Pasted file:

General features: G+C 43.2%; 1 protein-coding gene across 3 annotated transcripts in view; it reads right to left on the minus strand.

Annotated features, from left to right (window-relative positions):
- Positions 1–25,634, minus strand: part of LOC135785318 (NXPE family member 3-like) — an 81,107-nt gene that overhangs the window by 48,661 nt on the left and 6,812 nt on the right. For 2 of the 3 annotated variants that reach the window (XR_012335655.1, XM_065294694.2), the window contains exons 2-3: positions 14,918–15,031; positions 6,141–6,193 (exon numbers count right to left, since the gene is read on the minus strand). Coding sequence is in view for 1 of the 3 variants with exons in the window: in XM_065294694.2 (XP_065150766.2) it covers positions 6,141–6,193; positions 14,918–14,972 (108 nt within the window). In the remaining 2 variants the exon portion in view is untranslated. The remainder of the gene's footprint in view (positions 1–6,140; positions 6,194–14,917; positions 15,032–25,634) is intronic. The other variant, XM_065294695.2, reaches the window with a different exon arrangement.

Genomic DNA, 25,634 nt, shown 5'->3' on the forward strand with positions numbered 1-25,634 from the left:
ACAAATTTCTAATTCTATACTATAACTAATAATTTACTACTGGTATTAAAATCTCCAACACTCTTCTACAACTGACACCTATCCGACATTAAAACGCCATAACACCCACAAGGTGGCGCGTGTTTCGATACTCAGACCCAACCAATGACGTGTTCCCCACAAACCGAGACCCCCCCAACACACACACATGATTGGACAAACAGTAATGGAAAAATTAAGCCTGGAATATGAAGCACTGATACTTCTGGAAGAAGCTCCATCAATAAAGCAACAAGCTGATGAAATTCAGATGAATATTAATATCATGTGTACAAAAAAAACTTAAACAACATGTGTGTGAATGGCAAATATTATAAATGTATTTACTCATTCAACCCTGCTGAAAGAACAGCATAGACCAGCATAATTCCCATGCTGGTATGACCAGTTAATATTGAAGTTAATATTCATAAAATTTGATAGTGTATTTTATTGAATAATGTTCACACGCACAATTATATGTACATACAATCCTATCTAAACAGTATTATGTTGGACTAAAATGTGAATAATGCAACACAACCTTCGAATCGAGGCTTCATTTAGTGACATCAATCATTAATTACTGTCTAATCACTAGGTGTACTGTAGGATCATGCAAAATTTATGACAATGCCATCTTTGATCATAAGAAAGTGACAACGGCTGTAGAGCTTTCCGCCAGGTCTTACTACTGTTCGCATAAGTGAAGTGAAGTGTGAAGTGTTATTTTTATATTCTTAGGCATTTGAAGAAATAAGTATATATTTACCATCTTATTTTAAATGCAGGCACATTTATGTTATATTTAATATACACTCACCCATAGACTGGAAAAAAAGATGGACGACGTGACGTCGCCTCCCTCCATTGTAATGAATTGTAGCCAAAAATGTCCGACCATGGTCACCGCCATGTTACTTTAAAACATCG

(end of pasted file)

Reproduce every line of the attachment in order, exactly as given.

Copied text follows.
General features: G+C 43.2%; 1 protein-coding gene across 3 annotated transcripts in view; it reads right to left on the minus strand.

Annotated features, from left to right (window-relative positions):
- Positions 1–25,634, minus strand: part of LOC135785318 (NXPE family member 3-like) — an 81,107-nt gene that overhangs the window by 48,661 nt on the left and 6,812 nt on the right. For 2 of the 3 annotated variants that reach the window (XR_012335655.1, XM_065294694.2), the window contains exons 2-3: positions 14,918–15,031; positions 6,141–6,193 (exon numbers count right to left, since the gene is read on the minus strand). Coding sequence is in view for 1 of the 3 variants with exons in the window: in XM_065294694.2 (XP_065150766.2) it covers positions 6,141–6,193; positions 14,918–14,972 (108 nt within the window). In the remaining 2 variants the exon portion in view is untranslated. The remainder of the gene's footprint in view (positions 1–6,140; positions 6,194–14,917; positions 15,032–25,634) is intronic. The other variant, XM_065294695.2, reaches the window with a different exon arrangement.

Genomic DNA, 25,634 nt, shown 5'->3' on the forward strand with positions numbered 1-25,634 from the left:
ACAAATTTCTAATTCTATACTATAACTAATAATTTACTACTGGTATTAAAATCTCCAACACTCTTCTACAACTGACACCTATCCGACATTAAAACGCCATAACACCCACAAGGTGGCGCGTGTTTCGATACTCAGACCCAACCAATGACGTGTTCCCCACAAACCGAGACCCCCCCAACACACACACATGATTGGACAAACAGTAATGGAAAAATTAAGCCTGGAATATGAAGCACTGATACTTCTGGAAGAAGCTCCATCAATAAAGCAACAAGCTGATGAAATTCAGATGAATATTAATATCATGTGTACAAAAAAAACTTAAACAACATGTGTGTGAATGGCAAATATTATAAATGTATTTACTCATTCAACCCTGCTGAAAGAACAGCATAGACCAGCATAATTCCCATGCTGGTATGACCAGTTAATATTGAAGTTAATATTCATAAAATTTGATAGTGTATTTTATTGAATAATGTTCACACGCACAATTATATGTACATACAATCCTATCTAAACAGTATTATGTTGGACTAAAATGTGAATAATGCAACACAACCTTCGAATCGAGGCTTCATTTAGTGACATCAATCATTAATTACTGTCTAATCACTAGGTGTACTGTAGGATCATGCAAAATTTATGACAATGCCATCTTTGATCATAAGAAAGTGACAACGGCTGTAGAGCTTTCCGCCAGGTCTTACTACTGTTCGCATAAGTGAAGTGAAGTGTGAAGTGTTATTTTTATATTCTTAGGCATTTGAAGAAATAAGTATATATTTACCATCTTATTTTAAATGCAGGCACATTTATGTTATATTTAATATACACTCACCCATAGACTGGAAAAAAAGATGGACGACGTGACGTCGCCTCCCTCCATTGTAATGAATTGTAGCCAAAAATGTCCGACCATGGTCACCGCCATGTTACTTTAAAACATCG